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March Blooms in my Georgia Garden: Coastal Leucothoe

One of the most unusual flowering shrubs in our garden is the Coastal Leucothoe. Also known as Dog Hobble, Leucothoe axillaris is native to the Southeastern United States. Racemes of fragrant white blooms resembling Lily of the Valley dangle from arching branches in early Spring. Leucothoe usually blooms for us in April, but this year Coastal Leucothoe began blooming in March.

Coastal Dog Hobble is lovely on the banks of a creek or pond, especially when massed, if you are fortunate enough to have water on your property. 

Leucothoe prefers some shade, but can take more sun if water is available. 

Foliage on this evergreen shrub consists of coarse pointed leaves that are a deep green. Lovely fall color is a very showy reddish bronze to purple.

Plant your Leucothoe where winter winds won't dessicate the foliage and remember to water regularly in the absence of rain to keep the leathery foliage looking fresh and vibrant.

The arching branches look good along the edge of a path or massed in a shrub border. Leucothoe's small size make it an excellent foundation shrub too if it's not in too much sun.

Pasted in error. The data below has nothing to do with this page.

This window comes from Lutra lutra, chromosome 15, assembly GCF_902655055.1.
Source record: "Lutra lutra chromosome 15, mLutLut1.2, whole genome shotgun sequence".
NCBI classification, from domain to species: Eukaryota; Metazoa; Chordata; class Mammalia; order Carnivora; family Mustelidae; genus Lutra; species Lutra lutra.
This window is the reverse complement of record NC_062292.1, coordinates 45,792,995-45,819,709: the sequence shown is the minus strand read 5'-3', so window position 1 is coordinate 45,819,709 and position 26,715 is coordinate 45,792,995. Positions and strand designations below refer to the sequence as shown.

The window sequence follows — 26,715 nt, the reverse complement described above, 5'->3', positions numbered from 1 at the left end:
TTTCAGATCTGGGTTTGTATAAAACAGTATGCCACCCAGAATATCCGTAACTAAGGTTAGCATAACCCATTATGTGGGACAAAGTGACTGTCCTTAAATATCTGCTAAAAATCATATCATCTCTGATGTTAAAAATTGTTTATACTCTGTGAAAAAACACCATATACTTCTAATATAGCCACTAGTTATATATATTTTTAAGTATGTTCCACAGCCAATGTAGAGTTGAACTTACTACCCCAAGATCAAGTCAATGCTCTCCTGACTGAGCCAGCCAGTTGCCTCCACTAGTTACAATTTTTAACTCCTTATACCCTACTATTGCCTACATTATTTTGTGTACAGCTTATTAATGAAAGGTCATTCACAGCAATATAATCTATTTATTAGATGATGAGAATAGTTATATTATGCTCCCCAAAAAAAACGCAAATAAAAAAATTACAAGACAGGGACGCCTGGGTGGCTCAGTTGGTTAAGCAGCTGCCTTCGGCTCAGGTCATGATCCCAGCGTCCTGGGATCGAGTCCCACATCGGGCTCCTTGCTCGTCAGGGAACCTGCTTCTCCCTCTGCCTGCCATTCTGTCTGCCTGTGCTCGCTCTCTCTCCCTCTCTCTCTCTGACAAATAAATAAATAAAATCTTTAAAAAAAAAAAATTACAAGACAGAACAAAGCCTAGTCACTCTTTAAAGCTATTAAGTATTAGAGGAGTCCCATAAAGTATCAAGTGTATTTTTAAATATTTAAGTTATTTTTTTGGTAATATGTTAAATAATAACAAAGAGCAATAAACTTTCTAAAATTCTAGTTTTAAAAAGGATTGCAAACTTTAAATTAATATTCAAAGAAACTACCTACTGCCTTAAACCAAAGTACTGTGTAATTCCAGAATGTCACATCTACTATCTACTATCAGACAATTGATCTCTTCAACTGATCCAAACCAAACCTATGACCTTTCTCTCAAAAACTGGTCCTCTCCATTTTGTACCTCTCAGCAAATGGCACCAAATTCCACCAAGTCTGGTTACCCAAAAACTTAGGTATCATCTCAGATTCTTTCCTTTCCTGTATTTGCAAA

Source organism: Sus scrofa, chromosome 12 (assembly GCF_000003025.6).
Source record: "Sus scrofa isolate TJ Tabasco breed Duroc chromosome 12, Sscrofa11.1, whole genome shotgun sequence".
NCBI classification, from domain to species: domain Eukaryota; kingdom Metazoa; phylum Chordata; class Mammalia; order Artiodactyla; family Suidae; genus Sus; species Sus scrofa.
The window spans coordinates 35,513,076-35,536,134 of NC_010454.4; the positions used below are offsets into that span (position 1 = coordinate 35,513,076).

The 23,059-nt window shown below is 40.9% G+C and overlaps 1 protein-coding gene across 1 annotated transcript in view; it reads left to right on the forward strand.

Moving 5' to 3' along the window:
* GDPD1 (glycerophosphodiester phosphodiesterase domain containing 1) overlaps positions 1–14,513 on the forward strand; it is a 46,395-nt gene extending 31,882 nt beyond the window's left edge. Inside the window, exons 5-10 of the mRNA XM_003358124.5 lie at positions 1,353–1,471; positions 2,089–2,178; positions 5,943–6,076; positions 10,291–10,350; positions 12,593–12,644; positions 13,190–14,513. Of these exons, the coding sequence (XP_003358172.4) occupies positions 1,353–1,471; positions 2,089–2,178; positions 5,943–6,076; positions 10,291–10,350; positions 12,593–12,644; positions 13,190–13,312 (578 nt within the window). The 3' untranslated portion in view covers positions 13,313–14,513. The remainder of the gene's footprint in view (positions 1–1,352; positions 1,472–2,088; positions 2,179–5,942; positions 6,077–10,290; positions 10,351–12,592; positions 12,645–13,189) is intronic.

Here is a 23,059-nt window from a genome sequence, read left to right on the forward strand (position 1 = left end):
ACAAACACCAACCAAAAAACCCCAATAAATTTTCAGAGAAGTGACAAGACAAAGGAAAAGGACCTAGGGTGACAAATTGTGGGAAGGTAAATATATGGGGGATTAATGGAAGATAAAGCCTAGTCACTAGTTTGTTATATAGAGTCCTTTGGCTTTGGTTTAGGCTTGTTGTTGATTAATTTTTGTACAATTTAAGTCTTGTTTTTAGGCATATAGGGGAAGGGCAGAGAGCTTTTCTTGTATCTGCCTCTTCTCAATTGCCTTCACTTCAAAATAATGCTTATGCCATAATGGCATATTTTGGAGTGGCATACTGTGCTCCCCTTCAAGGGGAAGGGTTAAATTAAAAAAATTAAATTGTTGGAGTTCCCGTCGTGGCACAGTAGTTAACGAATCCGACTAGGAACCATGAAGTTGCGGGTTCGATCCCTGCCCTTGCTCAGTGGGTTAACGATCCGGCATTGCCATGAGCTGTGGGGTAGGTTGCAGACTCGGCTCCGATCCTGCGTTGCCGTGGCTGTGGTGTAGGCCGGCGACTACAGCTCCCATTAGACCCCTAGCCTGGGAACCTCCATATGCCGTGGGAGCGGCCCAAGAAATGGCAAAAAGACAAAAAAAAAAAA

Mature size is 2-4 feet tall, but Dog Hobble can get much larger in the deep South if water is plentiful. Ordinarily, Leucothoe is a moderately slow growing shrub that will not quickly outgrow its space.

Like many native shrubs, Leucothoe axillaris can be grown in almost every part of the United States, since it is hardy in USDA Zones 5-11. 

Leucothoe is an excellent shrub to help control erosion on a shady bank. 

If you are looking for a low-maintenance plant for your landscape, Leucothoe is it. There are no disease problems, pruning is not required, and as long as water is available, you can just plant it and leave it for beauty year after year.

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